3) A half-completed dissertation away from a Ph.D.

I am curious about the reason behind the thought that all weird gadgets and products are unveiled in Japan. Can one label it as their heights of creativity or just an attention-grabbing gimmick by the geeks residing there?
It’s really neither creativity nor attention-grabbing, it just Chidoku geekiness. Chindōgu is the Japanese art of inventing ingenious everyday gadgets that, on the face of it, seem like an ideal solution to a particular problem. Occasionally, they are described as ‘unuseless’ i.e. they cannot be regarded as ‘useless’ in an complete sense as they do solve a problem; but in practical terms, they cannot be labeled as useful’.

Taro CalvinoDirect us to your daily-reads or favorite blogs.
Gee, I must follow hundreds of blogs, forums, and online news sites in an average day. My RSS reader has 60 sites are so. Here a list of my daily absolutely must-reads.



NBR Japan Forums


Pink Tentacle

Sake-Drenched Postcards

Weekly Teinou Woman

What Japan Thinks

Is 3Yen only catering to Japanese audience or do invite readers from across the globe?

The 3Yen only caters to the stars; that is, aliens! Almost no native Japanese read the 3Yen. Our alien readership breaks down to about 15% living in Japan, 40% living in the Americas and 40% in Wallaborongamala, Africa and even Europe. The remaining 5% comes from aliens off world I guess—Unknown hits from wireless, proxy, SETI, NSA, etc.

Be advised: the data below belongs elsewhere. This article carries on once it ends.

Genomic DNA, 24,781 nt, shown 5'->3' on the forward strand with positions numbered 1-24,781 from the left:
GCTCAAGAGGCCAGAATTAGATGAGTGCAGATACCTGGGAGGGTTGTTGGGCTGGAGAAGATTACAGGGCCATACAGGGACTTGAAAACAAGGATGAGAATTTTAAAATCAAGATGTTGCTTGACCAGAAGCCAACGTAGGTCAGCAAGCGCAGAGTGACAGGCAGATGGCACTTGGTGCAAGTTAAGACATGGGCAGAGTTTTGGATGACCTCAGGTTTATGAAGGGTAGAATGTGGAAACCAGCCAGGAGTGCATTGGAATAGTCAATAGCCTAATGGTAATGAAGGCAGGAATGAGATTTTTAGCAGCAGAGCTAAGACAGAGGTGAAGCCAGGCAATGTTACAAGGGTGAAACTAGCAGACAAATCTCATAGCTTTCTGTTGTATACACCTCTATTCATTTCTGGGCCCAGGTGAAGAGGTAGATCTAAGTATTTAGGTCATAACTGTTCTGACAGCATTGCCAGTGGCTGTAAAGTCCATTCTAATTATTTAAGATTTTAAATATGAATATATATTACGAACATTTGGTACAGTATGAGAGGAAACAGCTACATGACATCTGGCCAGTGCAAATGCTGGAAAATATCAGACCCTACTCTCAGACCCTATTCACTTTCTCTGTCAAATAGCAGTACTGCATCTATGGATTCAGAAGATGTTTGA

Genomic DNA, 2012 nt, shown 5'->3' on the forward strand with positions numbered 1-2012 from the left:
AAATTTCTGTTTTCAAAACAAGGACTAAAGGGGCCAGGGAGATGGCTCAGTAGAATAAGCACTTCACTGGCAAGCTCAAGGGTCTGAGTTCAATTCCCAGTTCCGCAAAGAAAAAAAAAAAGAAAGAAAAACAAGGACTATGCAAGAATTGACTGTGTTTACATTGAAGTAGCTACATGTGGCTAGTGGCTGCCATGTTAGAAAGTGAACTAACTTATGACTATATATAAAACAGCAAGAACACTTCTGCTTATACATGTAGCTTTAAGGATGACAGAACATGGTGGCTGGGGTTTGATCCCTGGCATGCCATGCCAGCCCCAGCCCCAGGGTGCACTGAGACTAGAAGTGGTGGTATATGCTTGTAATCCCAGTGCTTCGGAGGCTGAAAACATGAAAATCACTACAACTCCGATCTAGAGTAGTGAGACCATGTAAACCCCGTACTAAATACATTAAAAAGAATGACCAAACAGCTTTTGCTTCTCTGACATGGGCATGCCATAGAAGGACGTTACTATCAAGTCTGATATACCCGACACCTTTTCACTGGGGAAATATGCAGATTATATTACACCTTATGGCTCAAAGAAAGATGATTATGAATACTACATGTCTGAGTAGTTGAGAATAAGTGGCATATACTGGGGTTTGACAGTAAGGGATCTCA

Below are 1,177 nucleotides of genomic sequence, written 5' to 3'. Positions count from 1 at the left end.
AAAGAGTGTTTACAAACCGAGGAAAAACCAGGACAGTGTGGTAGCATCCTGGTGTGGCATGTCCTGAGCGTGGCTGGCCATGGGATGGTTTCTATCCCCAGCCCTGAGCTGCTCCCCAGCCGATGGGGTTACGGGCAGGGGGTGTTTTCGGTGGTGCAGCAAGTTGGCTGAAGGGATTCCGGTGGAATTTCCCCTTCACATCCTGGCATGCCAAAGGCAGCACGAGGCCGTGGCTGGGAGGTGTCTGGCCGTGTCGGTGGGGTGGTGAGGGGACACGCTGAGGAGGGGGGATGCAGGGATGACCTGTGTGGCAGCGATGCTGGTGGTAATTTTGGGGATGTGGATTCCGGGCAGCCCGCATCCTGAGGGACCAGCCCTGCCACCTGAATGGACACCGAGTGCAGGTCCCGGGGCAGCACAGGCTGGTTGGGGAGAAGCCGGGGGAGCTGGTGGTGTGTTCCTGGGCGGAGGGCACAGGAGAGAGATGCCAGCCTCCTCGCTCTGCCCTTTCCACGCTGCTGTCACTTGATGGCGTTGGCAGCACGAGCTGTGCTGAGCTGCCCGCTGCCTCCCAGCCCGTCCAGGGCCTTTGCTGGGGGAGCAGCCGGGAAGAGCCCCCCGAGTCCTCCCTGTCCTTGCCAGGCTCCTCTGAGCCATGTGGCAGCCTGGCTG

If given an option to write for a blog other than 3Yen, which one would be that?
I guess I would take $300,000 a year to write for Salon or the New Yorker. Otherwise, I’d rather just blog as I’m doing now. I’ve turned down job offers to blog for various major gadget websites and freelance work for magazines/newspapers.

Have you ever thought of writing other than Japanese Market? If asked, which potential country would that be?
I don’t write for the Japanese market: I write about Japan, from Japan. In the States, I have written about classic car restoring and customization, and no doubt I would probably do that again if I was living in the America. I own six cars from a 1962 pink Cadillac de Vile and 1976 MGB up to 2007 Infiniti M35/Nissan Fuga 350GT.

Besides Gadgets and other electronic products, Japan keeps on delivering variety of robots. Can you picture a day when robots would behave no less than a man and own one to blog as your substitute?
Robots are junk. Since they are not independent, Japanese robots are barely toys. Artificial intelligence is my specialty in linguistics as it is applied to machine translation of language. We’re still many decades from usable Japanese to English translations. Robots will need to be sentient, and that is not going to happen for a long time yet. Certainly someday..maybe not in my lifetime.

You mentioned: “Unlike 99.999999% of the blogs out there, the 3Yen is very much a profit-making business.” What is the revenue generation figure that you are minting out of 3Yen? What is the business model of ShinyShiny? From where do you tag monetary innings?